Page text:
As discussed in the earlier post this week “How can data simultaneously mean what is fabricated and what is not fabricated?”, the term ‘raw data’ points toward an illusion, to something that is naturally or even divinely given, untouched by human hand or interpretive mind. The very organicism of the metaphor belies the work it has to do to hide the fact that progression form data to knowledge is not a clean one: knowledge also produces data, or, perhaps better said, knowledge also produces other knowledge. We need to get away from the idea of data as somehow ‘given’ – Johanna Drucker’s preference for the term ‘capta’ over ‘data’ is hugely useful in this respect.
Raw data is, however, an indicator for where we begin. Human beings have limited lifespans and limited capacities for experimentation and research, sensitive as we are to what John Guillory referred to as the ‘clock time’ of scholarship. Therefore to make scientific progress, we start on the basis of the work of others. Sometimes this is recognised overtly, as in citation of secondary sources. Sometimes it is perhaps only indirectly visible, as in the use of certain instruments, datasets, infrastructures or libraries, that themselves (to the most informed and observant) belie the conditions in which particular knowledge was born. In this way, ‘raw data’ merely refers to the place where our organisation started, where we removed what we found from the black box and began to create order from the relative chaos we found there.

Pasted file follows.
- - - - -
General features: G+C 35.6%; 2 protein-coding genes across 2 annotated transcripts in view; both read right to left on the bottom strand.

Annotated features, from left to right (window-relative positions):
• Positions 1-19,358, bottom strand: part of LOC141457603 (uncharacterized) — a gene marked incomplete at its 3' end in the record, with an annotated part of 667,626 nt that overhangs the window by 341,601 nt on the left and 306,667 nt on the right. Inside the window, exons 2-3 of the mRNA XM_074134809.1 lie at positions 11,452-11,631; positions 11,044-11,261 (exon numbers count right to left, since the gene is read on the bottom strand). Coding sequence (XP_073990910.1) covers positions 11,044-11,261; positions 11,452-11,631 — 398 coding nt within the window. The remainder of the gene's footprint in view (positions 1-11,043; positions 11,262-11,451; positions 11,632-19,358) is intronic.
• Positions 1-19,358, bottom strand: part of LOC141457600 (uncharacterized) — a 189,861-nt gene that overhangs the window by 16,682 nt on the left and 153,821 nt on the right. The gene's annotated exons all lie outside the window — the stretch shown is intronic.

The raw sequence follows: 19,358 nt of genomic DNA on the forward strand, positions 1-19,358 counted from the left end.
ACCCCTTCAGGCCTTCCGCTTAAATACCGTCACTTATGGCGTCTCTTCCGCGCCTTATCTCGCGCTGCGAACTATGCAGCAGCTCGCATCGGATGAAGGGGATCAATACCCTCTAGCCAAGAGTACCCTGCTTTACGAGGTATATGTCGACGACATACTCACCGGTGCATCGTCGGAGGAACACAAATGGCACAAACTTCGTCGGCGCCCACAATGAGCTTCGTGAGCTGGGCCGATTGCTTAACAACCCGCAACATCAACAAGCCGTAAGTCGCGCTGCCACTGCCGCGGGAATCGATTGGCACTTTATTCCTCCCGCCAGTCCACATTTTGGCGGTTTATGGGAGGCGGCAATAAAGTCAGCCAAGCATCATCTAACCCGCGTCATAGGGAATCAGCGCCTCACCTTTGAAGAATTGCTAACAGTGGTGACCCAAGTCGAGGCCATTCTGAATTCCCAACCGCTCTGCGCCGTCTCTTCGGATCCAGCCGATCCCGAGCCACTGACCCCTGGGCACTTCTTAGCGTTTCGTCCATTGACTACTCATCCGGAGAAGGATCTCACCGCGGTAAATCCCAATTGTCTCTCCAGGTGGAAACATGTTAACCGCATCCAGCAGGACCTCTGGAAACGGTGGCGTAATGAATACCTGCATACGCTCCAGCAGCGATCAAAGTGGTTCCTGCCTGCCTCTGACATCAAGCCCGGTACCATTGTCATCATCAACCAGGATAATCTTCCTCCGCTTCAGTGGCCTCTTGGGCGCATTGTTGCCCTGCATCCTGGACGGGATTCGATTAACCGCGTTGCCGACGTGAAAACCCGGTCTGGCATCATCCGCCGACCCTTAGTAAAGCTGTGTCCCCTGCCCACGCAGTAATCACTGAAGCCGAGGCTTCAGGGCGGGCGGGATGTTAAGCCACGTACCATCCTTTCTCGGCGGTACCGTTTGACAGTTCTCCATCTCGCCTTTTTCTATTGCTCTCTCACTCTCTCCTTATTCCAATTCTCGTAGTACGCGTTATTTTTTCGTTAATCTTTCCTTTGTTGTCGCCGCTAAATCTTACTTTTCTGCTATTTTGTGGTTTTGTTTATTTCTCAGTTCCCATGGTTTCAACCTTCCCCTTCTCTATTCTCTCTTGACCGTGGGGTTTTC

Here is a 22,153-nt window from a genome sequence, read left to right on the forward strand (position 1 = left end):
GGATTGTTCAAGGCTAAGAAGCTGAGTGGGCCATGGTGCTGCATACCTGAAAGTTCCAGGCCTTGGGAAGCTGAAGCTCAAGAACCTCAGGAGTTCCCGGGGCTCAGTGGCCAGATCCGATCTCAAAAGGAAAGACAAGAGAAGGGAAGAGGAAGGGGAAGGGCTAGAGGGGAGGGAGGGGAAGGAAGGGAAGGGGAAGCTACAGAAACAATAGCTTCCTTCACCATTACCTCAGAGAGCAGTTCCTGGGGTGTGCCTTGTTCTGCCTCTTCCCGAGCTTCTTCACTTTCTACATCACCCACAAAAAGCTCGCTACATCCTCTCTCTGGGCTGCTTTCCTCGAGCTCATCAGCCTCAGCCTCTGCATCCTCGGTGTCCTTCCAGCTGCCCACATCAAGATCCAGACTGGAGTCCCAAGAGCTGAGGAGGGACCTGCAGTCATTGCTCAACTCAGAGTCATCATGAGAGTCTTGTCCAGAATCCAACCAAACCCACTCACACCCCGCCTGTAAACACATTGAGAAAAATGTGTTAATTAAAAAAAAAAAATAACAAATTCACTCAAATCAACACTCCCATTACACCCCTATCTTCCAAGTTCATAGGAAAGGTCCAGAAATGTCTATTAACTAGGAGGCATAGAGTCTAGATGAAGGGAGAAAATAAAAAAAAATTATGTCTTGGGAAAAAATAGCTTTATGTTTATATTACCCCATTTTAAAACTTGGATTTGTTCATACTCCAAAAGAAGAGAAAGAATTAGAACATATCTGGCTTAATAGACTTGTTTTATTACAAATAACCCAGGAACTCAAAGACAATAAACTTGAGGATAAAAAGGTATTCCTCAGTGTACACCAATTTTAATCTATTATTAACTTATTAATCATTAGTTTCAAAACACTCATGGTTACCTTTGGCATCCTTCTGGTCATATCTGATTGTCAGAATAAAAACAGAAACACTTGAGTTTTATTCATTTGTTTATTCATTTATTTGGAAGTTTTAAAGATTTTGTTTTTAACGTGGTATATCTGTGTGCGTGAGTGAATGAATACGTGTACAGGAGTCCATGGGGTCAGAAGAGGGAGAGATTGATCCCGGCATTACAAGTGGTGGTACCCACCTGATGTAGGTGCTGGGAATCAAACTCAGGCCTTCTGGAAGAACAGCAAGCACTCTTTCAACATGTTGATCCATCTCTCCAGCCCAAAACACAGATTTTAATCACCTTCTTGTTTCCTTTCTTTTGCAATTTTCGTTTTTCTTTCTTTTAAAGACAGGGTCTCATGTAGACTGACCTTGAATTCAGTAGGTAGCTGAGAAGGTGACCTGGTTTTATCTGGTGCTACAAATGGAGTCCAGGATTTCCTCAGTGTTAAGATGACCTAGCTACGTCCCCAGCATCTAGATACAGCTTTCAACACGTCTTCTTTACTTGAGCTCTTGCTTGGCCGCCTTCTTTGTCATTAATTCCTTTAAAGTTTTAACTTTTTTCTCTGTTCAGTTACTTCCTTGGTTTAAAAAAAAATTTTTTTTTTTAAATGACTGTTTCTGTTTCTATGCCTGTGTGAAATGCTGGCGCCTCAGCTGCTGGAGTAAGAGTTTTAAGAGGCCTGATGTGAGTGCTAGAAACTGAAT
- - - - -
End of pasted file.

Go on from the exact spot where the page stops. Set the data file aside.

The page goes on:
Do big data environments make these edges apparent? Usually not. In the attempt to gain an advantage over ‘clock time,’ systems hide the nature, perhaps not of the chaos they began with, but of how that chaos came to be, whose process of creating ‘capta’ gave origin to it in the first place. Like the children’s rhyme about the ‘House that Jack Built’, knowledge viewed backwards toward its starting point can perhaps be seen recursing into data, but going further, that data itself emerges from a process or instrument that someone else created through a process that began elsewhere, with something else, at yet another, far earlier point. At our best, humanists cling to the provenance of their ideas and knowledge. Post-modernism has been decried by many as the founding philosophy of the age of ‘alternative facts’, as an abandonment of any possibility for one position to be right or wrong, true or untrue. In the post-truth world, any position can offend, and attempt at defence result in being labelled a ‘snowflake.’ But Lyotard’s work on The Post-Modern Condition wasn’t about this: it was about recognising the bias that creeps in to our assumptions once we start to generalise at the scale of a grand narrative, a truth. In this sense, we perhaps need to move our thinking from ‘raw data,’ to ‘minimally biased data,’ and from the grand narratives of ‘big data’ to the nuances of ‘big enough data.’ If we can begin speaking with clarity about that place where we begin, we will have a much better chance of not losing track of our knowledge along the way.